The rainy season is from October - April. The average annual rainfall varies from less than 50mm along the coast to 350mm in the central interior and 700mm in the Caprivi. The sporadic rains do not affect road travel significantly, however, tourists should exercise caution when crossing or camping in riverbeds during the rainy season, as flash foods are a common occurrence. Winter (May-September) Temperatures in the interior range from 18C-25C during the day. Below freezing temperatures and ground frost are common at night
Namibia's Politics & History
Bismarck proclaimed Namibia a German protectorate in 1884. The conquest of German South West Africa by South African forces during World War 1 resulted in its subsequent administration by South Africa under a 1920 League of Nations mandate. A war between the occupying South African forces and the SWAPO (South-west Africa People's Organisation) liberation movement started in 1966.
In 1989 the implementation of United Nations Resolution 435 for free and fair elections resulted in SWAPO coming to power. On March 21, 1990. Dr. Sam Nujoma, was instated as the country's first president.
Namibia is ruled by a Multiparty Parliament and has a democratic Constitution that is highly regarded by the international community. The Government's policy of national reconciliation and unity embraces the concepts of tolerance, respect for differing political views, and racial and ethnic harmony.
Government type: Republic, secular state, freedom of religion and press
Administrative divisions: 13 regions; Caprivi, Erongo, Hardap, Karas, Khomas, Kunene, Ohangwena, Okavango, Omaheke, Omusati, Oshana, Oshikoto, Otjozondjupa
Independence: 21 March 1990
Legal system: Based on Roman-Dutch law and 1990 constitution
Chief of state: President Hifikepunye Pohamba; note - the president is both the chief of state and head of government.
Head of government: President Hifikepunye Pohamba
Cabinet: Cabinet appointed by the president from the members of the National Assembly Legislative branch.
Bicameral legislature consists of the National Council (26 seats; two members are chosen from each regional council to serve six-year terms) and the National Assembly (72 seats; members are elected by popular vote to serve five-year terms)
Supreme Court (judges appointed by the president on the recommendation of the Judicial Service Commission)
5 450km tarred roads
37 000km gravel roads
Travelling in Namibia
Main harbours Walvis Bay & L?deritz
Rail Network: 2382km narrow gauge
6.2 telephone lines per 100 inhabitants
Direct dialling facilities to 221 countries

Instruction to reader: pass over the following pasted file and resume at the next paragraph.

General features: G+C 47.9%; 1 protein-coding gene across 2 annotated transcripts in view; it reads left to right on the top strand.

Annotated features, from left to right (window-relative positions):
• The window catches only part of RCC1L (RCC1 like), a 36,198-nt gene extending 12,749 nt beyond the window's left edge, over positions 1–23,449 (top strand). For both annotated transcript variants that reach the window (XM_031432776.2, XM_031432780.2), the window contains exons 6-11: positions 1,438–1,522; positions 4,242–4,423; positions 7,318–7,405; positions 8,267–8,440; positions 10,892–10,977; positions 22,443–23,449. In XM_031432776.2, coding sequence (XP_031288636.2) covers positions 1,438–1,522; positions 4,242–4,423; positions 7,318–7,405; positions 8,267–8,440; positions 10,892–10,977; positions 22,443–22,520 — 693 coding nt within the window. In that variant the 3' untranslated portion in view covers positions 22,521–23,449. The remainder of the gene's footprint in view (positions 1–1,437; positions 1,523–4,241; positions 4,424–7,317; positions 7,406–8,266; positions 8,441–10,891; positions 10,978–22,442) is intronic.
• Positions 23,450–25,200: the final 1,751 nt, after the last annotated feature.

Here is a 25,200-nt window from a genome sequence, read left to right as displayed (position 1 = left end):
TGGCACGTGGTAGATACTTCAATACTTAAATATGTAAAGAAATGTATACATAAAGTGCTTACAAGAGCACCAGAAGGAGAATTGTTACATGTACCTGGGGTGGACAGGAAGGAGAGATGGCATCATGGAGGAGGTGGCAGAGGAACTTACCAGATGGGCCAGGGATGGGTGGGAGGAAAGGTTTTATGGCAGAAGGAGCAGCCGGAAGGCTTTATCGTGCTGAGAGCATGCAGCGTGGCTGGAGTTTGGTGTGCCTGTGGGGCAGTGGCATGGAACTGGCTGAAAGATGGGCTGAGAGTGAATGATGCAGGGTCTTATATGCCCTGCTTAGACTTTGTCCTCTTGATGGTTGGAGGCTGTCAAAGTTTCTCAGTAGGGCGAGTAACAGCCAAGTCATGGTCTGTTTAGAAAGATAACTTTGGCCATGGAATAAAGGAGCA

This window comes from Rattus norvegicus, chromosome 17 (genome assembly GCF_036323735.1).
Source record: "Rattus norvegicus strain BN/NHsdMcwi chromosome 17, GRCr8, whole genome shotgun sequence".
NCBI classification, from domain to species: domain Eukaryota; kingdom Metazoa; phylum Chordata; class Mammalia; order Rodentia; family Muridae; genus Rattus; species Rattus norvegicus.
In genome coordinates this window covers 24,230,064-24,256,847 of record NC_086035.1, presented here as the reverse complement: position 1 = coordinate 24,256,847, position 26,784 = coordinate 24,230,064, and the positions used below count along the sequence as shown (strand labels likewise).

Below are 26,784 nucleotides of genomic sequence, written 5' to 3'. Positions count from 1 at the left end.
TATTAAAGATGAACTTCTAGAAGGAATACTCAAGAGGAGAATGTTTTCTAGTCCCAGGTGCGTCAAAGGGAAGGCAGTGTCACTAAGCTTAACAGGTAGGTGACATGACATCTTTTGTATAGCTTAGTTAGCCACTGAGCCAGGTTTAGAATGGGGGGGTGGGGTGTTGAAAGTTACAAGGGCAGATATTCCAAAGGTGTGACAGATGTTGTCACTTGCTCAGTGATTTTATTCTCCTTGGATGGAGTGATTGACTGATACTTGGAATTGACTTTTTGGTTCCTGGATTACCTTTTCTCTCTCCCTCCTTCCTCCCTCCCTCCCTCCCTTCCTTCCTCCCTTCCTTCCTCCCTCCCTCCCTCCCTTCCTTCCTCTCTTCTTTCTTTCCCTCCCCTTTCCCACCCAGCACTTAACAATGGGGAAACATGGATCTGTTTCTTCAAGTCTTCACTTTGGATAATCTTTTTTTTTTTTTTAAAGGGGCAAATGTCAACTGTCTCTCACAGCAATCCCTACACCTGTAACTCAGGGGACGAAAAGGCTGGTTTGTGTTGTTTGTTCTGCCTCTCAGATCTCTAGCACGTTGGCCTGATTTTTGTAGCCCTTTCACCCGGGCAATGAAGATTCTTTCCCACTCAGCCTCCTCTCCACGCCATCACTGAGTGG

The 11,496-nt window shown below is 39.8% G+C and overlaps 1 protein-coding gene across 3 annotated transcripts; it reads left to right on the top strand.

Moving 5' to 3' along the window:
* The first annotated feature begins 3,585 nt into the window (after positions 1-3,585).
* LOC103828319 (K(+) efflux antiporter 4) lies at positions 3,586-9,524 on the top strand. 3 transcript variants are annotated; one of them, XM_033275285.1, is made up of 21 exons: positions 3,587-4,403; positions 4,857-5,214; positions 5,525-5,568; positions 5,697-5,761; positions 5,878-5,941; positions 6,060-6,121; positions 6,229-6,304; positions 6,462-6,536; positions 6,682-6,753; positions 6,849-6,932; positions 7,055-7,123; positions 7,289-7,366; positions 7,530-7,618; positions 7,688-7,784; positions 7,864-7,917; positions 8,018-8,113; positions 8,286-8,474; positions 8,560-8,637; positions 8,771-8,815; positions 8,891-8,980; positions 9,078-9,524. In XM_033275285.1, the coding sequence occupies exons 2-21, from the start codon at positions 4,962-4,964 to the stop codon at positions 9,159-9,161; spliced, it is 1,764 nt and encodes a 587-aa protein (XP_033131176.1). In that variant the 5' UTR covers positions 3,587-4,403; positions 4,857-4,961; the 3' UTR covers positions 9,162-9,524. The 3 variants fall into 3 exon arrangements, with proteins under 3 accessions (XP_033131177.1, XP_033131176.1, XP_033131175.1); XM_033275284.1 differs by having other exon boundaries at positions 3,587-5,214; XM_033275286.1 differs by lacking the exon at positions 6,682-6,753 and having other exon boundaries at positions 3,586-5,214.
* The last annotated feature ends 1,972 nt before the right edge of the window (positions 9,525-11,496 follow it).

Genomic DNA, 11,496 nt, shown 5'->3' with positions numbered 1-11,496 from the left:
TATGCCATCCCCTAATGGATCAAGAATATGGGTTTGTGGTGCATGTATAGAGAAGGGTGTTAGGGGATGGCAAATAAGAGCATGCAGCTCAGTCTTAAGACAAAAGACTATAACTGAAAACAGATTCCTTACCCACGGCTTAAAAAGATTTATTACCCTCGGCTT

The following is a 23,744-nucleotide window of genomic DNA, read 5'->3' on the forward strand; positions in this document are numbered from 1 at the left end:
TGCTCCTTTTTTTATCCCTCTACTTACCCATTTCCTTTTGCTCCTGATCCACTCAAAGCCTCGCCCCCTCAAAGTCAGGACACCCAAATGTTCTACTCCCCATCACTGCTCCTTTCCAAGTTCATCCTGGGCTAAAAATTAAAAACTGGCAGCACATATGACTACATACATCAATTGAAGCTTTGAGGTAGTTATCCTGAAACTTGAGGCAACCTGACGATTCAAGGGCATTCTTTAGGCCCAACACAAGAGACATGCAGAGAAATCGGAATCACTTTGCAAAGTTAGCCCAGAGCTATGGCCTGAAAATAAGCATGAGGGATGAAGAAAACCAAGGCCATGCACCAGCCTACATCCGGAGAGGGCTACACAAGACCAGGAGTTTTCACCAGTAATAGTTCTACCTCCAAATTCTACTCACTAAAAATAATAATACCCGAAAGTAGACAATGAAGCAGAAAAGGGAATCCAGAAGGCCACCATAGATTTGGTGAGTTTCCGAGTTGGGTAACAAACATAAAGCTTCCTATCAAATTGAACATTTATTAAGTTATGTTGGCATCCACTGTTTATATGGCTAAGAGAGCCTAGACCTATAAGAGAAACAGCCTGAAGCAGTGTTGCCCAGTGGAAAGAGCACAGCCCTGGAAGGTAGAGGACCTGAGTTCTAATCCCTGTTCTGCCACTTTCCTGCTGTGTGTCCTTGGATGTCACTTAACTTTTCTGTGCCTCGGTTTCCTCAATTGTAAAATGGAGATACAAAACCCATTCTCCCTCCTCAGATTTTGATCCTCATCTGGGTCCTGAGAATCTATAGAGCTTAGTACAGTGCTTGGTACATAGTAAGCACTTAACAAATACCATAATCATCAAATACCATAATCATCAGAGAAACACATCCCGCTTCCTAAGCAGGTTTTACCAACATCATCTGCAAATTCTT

Mobile Communication system: GSM
Agreements with 40 countries / 80 Networks
Postal service affiliated to Universal Postal Union
Passport - valid six months after date of entry; contact your nearest travel agent or embassy for up to date information.
For further information you can contact the Ministry of Home Affairs:
Tel: +264 61 292 2102
Medical & Emergency Services
International SOS (Emergency medical service):
Windhoek: + 264 61 230 505 / 249 777
Netcare 911 Namibia: + 264 61 223 330
Swakopmund: + 264 64 400 700
Tsumeb: + 264 811 285501
Walvis Bay: + 264 64 200200
Cellphone dial: 112
Summer: 1st Sunday in Sep - 1st Sunday in Apr: +2 hrs GMT
Winter: 1st Sunday in Apr - 1st Sunday in Sep: +1 hrs GMT
Currency & Credit Cards:
The Namibia Dollar and South African Rand are the only legal tender in Namibia and can be used freely to purchase goods and services. Traveller's cheques and foreign currency can be exchanged during normal banking hours (Mon-Fri 09:00-15:30 & Sat 09:00-11:00) at any of the commercial banks, and at Bureau de Change offices.
Visa and MasterCard credit cards are generally accepted. Visitors may bring any amount of foreign currency into the country.
Note: No Credit cards are accepted at petrol filling stations
Tax & Customs:
All goods and services are priced to include value added tax of 15%.
Visitors may reclaim VAT at the Hosea Kutako International Airport,
Eros- and Walvis Bay Airport.
Enquiries: Ministry of Finance - Tel: + 264 61 209 2405, Fax: 209 2001
What to pack:
As temperatures can be very high during the summer months, clothing made from cotton is preferable. During winter, light clothing, combined with a sweater and/or jacket is recommended, as it becomes cold in the evenings and early mornings. Important items to pack: comfortable walking shoes, swimsuits, binoculars, sun hats and sunglasses, sun block, mosquito repellent and battery-operated or conventional razors for visiting remote areas.